By The Nation
The TJA released its fact-finding results in the case on Monday, without naming anyone involved or pinpointing whether the alleged act had actually taken place.
The association said its press release was based on the findings of its independent fact-finding panel, which was appointed last September to investigate the matter.
A director of the unnamed media organisation was accused in the middle of last year of having sexually harassed a colleague in the workplace.
The news was then circulated on social media, during which the male executive was strongly criticised, leading to the investigation by the TJA.
The TJA’s panel talked in secret with 11 persons, including the alleged harassment victim and the accused.
It learned that they were close and had trust in one another, to the point that the relationship may have led to a “misunderstanding” and a “sexual harassment-prone situation”.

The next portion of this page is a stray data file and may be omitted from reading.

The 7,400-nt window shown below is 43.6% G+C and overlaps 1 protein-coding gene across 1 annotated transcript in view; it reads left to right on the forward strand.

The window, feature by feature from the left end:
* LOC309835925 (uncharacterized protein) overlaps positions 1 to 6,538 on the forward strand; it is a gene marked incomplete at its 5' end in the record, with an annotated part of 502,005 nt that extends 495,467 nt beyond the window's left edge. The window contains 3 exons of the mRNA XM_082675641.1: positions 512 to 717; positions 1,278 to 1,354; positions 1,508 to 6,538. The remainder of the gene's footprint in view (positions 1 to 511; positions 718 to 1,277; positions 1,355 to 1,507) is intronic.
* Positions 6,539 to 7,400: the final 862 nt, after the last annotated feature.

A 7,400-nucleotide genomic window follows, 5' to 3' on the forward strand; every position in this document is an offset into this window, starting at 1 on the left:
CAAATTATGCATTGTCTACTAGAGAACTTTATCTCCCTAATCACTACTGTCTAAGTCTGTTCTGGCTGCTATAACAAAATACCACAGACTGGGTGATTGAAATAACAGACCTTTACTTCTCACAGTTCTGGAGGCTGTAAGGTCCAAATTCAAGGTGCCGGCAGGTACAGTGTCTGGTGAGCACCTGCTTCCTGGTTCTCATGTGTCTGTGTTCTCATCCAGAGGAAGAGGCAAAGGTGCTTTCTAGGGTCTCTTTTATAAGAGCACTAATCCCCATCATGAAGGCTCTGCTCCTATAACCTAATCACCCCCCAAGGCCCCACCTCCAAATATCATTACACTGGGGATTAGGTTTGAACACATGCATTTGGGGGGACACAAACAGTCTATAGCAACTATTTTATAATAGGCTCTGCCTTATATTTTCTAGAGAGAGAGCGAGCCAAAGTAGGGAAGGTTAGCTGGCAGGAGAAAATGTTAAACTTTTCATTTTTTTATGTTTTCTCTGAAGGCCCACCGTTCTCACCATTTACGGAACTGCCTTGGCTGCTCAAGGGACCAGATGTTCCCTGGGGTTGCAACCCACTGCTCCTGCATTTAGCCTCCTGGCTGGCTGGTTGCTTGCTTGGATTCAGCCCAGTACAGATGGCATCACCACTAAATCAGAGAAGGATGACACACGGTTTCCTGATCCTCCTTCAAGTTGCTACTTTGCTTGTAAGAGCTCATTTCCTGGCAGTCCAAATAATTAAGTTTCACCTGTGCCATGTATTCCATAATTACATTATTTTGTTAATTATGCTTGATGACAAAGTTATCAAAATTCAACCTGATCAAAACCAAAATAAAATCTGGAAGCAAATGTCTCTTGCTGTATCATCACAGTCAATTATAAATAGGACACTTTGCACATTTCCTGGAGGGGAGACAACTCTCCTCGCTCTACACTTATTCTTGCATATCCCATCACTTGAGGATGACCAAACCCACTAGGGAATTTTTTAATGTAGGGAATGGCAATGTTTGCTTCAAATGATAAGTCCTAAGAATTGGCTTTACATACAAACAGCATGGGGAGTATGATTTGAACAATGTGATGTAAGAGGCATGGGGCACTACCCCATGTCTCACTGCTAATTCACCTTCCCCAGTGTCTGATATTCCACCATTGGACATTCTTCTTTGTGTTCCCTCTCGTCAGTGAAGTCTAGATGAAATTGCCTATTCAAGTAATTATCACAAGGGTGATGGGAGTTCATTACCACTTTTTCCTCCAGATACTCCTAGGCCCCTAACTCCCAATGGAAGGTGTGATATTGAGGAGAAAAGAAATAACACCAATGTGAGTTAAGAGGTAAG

This was partly due to a person having been raised in a way that respected older persons and seniority, the TJA noted in its press release.
The two later talked and apologised to one another, the association said.
The victim of the alleged harassment then quit her job, before the news broke with a third party disseminating “distorted facts” on social media and affecting their reputations.
The findings will be forwarded to other media organisations for discussion and to find better ways to deal with sexual-harassment cases, as well as developing and putting in place new codes of conduct in regard to workplace relationships in media outlets, according to the TJA.
Human Rights Commissioner Angkhana Neelapaijit posted on her Facebook page, expressing her disappointment at the association’s conclusions and saying that the results released contained words that insulted and disrespected women.
It had apparently downplayed severe issues, turning them into minor ones, she said.
Worse still, the recommendations proposed for addressing the problem meant people were to have confidence in self-regulating measures, Angkhana added.